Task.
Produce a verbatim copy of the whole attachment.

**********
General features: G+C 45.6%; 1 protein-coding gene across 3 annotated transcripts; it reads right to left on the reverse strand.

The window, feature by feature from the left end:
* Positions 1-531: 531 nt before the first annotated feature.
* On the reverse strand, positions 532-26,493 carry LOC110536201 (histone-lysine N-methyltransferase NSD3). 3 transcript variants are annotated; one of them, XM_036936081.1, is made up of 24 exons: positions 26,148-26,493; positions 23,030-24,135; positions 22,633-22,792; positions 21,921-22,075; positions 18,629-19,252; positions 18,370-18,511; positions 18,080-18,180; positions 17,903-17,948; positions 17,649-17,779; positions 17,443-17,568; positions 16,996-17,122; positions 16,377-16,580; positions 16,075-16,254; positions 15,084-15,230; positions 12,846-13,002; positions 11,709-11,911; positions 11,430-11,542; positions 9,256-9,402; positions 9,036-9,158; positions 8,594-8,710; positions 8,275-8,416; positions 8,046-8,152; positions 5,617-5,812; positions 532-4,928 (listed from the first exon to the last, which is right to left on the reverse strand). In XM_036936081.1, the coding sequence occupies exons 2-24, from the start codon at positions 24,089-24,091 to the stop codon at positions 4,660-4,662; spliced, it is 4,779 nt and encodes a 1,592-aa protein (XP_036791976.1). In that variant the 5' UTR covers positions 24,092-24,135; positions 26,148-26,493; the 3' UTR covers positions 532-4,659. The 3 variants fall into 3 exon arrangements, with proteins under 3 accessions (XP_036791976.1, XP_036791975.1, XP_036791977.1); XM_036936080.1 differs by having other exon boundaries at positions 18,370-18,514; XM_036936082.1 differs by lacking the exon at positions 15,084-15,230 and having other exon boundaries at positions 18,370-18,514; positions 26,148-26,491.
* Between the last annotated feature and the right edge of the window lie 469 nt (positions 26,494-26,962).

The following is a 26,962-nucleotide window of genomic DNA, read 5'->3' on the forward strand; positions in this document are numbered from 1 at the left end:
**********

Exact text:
General features: G+C 45.6%; 1 protein-coding gene across 3 annotated transcripts; it reads right to left on the reverse strand.

The window, feature by feature from the left end:
* Positions 1-531: 531 nt before the first annotated feature.
* On the reverse strand, positions 532-26,493 carry LOC110536201 (histone-lysine N-methyltransferase NSD3). 3 transcript variants are annotated; one of them, XM_036936081.1, is made up of 24 exons: positions 26,148-26,493; positions 23,030-24,135; positions 22,633-22,792; positions 21,921-22,075; positions 18,629-19,252; positions 18,370-18,511; positions 18,080-18,180; positions 17,903-17,948; positions 17,649-17,779; positions 17,443-17,568; positions 16,996-17,122; positions 16,377-16,580; positions 16,075-16,254; positions 15,084-15,230; positions 12,846-13,002; positions 11,709-11,911; positions 11,430-11,542; positions 9,256-9,402; positions 9,036-9,158; positions 8,594-8,710; positions 8,275-8,416; positions 8,046-8,152; positions 5,617-5,812; positions 532-4,928 (listed from the first exon to the last, which is right to left on the reverse strand). In XM_036936081.1, the coding sequence occupies exons 2-24, from the start codon at positions 24,089-24,091 to the stop codon at positions 4,660-4,662; spliced, it is 4,779 nt and encodes a 1,592-aa protein (XP_036791976.1). In that variant the 5' UTR covers positions 24,092-24,135; positions 26,148-26,493; the 3' UTR covers positions 532-4,659. The 3 variants fall into 3 exon arrangements, with proteins under 3 accessions (XP_036791976.1, XP_036791975.1, XP_036791977.1); XM_036936080.1 differs by having other exon boundaries at positions 18,370-18,514; XM_036936082.1 differs by lacking the exon at positions 15,084-15,230 and having other exon boundaries at positions 18,370-18,514; positions 26,148-26,491.
* Between the last annotated feature and the right edge of the window lie 469 nt (positions 26,494-26,962).

The following is a 26,962-nucleotide window of genomic DNA, read 5'->3' on the forward strand; positions in this document are numbered from 1 at the left end: